Opinion
Education Opinion

Let’s Keep Moving

By Michelle Obama & Phi Delta Kappan — April 03, 2012 4 min read
  • Save to favorites
  • Print

When we launched Let’s Move! — a nationwide initiative to take on the challenge of childhood obesity — I wondered in the back of my mind whether it was really possible to make a difference. I knew how serious this problem is: Nearly one in three of our children are overweight or obese, at risk for illnesses like diabetes, heart disease, and cancer that cost our economy billions of dollars each year. I also knew the conventional wisdom on this issue: This problem is so big, so entrenched, that no matter what we do, we’ll never be able to solve it.

But since we launched Let’s Move!, we have seen a new conversation about the health and well-being of our kids. And over the past two years, people from every corner of this country who care about our children are stepping up and proving the conventional wisdom wrong.

Major American food manufacturers are cutting 1.5 trillion calories from their products, and national chains like SuperValu and Walmart are building and expanding stores to sell fresh food in 1,500 underserved communities. The Darden restaurant chain, which owns Olive Garden and Red Lobster, is cutting calories and salt and packing their kids’ menus with healthier options. Congregations are starting exercise ministries for families and summer nutrition programs for children. Mayors are refurbishing parks and sidewalks and working with residents to plant community gardens. Athletes and celebrities from Drew Brees to Michelle Kwan to Beyoncé are serving as role models, encouraging our kids to get active.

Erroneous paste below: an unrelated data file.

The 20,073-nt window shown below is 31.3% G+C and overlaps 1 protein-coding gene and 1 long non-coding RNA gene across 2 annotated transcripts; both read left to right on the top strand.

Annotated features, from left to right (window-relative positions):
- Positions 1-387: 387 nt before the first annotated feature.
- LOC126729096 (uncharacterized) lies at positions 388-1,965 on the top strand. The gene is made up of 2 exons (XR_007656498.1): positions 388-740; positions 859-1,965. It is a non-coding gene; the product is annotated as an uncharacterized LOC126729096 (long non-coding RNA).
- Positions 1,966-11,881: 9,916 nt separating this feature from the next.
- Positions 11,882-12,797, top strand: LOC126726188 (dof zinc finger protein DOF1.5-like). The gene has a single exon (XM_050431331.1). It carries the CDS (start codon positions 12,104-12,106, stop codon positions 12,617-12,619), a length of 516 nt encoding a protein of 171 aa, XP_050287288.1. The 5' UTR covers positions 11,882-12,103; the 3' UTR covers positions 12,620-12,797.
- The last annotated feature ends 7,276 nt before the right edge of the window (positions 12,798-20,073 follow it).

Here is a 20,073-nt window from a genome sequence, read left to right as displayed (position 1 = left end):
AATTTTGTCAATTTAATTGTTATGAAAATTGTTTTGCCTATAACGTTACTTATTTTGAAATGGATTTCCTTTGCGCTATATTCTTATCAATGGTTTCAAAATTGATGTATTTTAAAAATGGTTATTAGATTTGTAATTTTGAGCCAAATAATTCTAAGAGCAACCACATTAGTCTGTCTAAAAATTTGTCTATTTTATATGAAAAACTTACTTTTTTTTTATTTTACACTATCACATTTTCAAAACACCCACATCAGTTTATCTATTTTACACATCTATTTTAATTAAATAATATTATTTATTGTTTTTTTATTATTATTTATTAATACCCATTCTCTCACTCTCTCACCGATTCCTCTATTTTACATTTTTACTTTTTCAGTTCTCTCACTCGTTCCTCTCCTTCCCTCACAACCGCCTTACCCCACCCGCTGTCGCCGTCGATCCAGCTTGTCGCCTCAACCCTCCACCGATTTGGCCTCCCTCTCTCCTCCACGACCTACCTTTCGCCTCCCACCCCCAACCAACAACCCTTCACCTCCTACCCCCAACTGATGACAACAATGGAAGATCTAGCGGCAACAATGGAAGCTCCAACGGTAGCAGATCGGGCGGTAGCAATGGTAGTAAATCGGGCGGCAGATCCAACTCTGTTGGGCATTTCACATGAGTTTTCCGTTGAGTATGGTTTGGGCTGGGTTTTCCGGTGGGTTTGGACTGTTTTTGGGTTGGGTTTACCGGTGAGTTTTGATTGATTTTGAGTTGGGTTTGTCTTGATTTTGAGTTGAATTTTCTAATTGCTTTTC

Teachers, administrators, and other education leaders in particular have been taking action as well, rethinking the food you serve in lunchrooms, developing nutrition education curricula for your classrooms, and coming up with creative ways to help kids be active during the school day.

It’s not surprising that our educators have been taking the lead on this issue. You’ve been seeing the effects of childhood obesity in your classrooms and school systems for years. Studies have shown that nutrition and exercise can affect students’ performance on standardized tests, and obese kids are more likely to miss more than two weeks of school during an academic year. Long before we ever started Let’s Move!, teachers were seeing students who didn’t have the nutrition they needed to concentrate on school work. School counselors were seeing the emotional consequences of obesity in the form of depression and low self-esteem. Coaches were seeing more and more kids struggling to keep up in gym class and school sports.

In addition, more than 31 million American children participate in federal school meal programs; many of them consume up to half their daily calories at school. And the nutrition education you provide is often the only guidance they get on making healthy decisions about what they eat.

So, every day with the food you serve, the lessons you teach, and the example you set, educators are shaping our children’s habits and preferences and affecting the choices they’ll make for the rest of their lives.

A Joint Effort